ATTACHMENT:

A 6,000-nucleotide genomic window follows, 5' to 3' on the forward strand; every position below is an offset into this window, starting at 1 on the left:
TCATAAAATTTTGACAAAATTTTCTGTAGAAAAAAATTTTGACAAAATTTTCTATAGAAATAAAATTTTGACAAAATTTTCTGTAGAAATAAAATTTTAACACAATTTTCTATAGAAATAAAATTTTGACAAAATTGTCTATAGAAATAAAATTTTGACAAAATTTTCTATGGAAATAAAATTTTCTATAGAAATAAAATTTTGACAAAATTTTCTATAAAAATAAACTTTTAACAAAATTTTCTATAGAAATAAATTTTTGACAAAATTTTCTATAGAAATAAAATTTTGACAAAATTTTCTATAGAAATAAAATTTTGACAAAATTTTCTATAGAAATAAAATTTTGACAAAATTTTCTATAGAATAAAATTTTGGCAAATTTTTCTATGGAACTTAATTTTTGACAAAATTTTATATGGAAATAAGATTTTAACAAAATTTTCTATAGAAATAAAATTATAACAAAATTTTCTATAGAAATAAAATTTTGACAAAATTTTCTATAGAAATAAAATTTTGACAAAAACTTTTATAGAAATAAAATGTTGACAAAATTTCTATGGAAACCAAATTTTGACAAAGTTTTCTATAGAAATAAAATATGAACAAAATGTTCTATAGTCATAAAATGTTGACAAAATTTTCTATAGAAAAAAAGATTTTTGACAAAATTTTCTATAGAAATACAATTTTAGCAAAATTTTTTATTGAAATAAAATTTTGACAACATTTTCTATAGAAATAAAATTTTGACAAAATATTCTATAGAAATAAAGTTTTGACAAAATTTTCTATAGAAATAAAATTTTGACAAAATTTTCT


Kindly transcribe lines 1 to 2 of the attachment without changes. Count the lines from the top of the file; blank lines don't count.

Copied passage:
A 6,000-nucleotide genomic window follows, 5' to 3' on the forward strand; every position below is an offset into this window, starting at 1 on the left:
TCATAAAATTTTGACAAAATTTTCTGTAGAAAAAAATTTTGACAAAATTTTCTATAGAAATAAAATTTTGACAAAATTTTCTGTAGAAATAAAATTTTAACACAATTTTCTATAGAAATAAAATTTTGACAAAATTGTCTATAGAAATAAAATTTTGACAAAATTTTCTATGGAAATAAAATTTTCTATAGAAATAAAATTTTGACAAAATTTTCTATAAAAATAAACTTTTAACAAAATTTTCTATAGAAATAAATTTTTGACAAAATTTTCTATAGAAATAAAATTTTGACAAAATTTTCTATAGAAATAAAATTTTGACAAAATTTTCTATAGAAATAAAATTTTGACAAAATTTTCTATAGAATAAAATTTTGGCAAATTTTTCTATGGAACTTAATTTTTGACAAAATTTTATATGGAAATAAGATTTTAACAAAATTTTCTATAGAAATAAAATTATAACAAAATTTTCTATAGAAATAAAATTTTGACAAAATTTTCTATAGAAATAAAATTTTGACAAAAACTTTTATAGAAATAAAATGTTGACAAAATTTCTATGGAAACCAAATTTTGACAAAGTTTTCTATAGAAATAAAATATGAACAAAATGTTCTATAGTCATAAAATGTTGACAAAATTTTCTATAGAAAAAAAGATTTTTGACAAAATTTTCTATAGAAATACAATTTTAGCAAAATTTTTTATTGAAATAAAATTTTGACAACATTTTCTATAGAAATAAAATTTTGACAAAATATTCTATAGAAATAAAGTTTTGACAAAATTTTCTATAGAAATAAAATTTTGACAAAATTTTCT